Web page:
Friday, January 28, 2011

Allocation of an array of objects lacking default constructors in C++

All of us know that in C++ when we wish to create an array of objects of some class T then T must have a default constructor. But what if, the default constructor is not available in class T? Is there any way you could create an array of objects which have parametric constructors?

Lets consider an example:

  1: class Account
  2: {
  3: private:
  4:  double m_security;
  5:  double m_principal;
  6:  float m_rate;
  8: public:
  9:  Account(double security);
 10:  double calculateInterest(int time, float rate);
 11:  void deposit(double amount);
 12:  void withdraw(double amount);
 13:  double checkBalance();
 14: };
Can you write :
Account typeAaccount[100];

Or something like this:
Account typeBaccount[50](500);

Well second option as we all know is outrageously wrong! Nevertheless first option is wrong either...
Had there be no constructor at all, your faithful compiler would have provided a default constructor and would have made the array allocation possible...But now it will shout with a compile-time error. Well you can go all the way round, add a static variable, set its value before each array allocation and use it in your parameter-less default constructor. That is to say:
  1: class Account
  2: {
  3: private:
  4:  double m_security;
  5:  double m_principal;
  6:  static int security;
  7: public:
  8:  Account();
  9:  double calculateInterest(int time, float rate);
 10:  void deposit(double amount);
 11:  void withdraw(double amount);
 12:  double checkBalance();
 13: };
 14: double Account::security = 0.0;
 15: Account::Account()
 16: {
 17:  m_security = security;
 18:  m_principal = security;
 19: }
Now you can create the array, supplying the argument through static variable:
Account::security = 1000.0;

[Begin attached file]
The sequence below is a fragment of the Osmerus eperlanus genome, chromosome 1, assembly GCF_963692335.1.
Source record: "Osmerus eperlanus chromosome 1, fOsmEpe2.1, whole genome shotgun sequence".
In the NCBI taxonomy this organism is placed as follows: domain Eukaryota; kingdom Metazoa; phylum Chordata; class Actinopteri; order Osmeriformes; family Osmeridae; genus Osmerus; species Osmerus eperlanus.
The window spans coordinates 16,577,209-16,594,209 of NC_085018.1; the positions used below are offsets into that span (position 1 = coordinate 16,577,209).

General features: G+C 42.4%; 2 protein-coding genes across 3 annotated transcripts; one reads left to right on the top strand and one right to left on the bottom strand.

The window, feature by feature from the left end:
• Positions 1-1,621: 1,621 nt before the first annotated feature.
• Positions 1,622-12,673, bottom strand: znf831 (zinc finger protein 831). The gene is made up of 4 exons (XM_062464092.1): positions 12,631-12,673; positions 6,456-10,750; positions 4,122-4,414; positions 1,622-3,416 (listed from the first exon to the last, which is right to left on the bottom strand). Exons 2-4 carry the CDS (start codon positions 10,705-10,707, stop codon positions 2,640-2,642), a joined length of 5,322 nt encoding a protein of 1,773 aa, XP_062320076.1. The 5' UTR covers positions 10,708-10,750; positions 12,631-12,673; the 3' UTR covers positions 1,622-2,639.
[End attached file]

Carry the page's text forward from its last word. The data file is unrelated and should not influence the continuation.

Account typeAaccount[100];
Account::security = 500.0;
Account typeBaccount[100];

But that said, there can be a solution as elegant as this for dynamically allocated object arrays:
  1: char* storage = new char[100 * sizeof(Account)];
  2: Account* pvui = (Account*)storage;
  4: for(int i=0; i<100;++i)
  5: {
  6:  new(pvui + i)Account(500);
  7: }
  9: // use the array of Account objects
 11: // call destructors now 
 12: for(int i=0; i<100;++i)
 13: { 
 14:  (pvui + i)->~Account(); 
 15: }
 17: // finally delete the allocated buffer. 
 18: delete[] storage; 

@Shailesh: I must confess, your challenge "What's so special in this piece of C++ code" held me in awe for an hour... :)
Well if anybody like me is surprised to see the special "new", I must dive in details. That's placement new operator and takes a pointer to an already allocated memory chunk. So you can allocate a raw memory and then construct you objects over it calling the constructor in a loop. Since the objects are adjacent to each other you can use them wherever you would have used them as an array.
And yes destructors can be called explicitly. Do take care and call them to clean up the mess you might have created and finally deallocate the raw memory buffer.

As easy as this!

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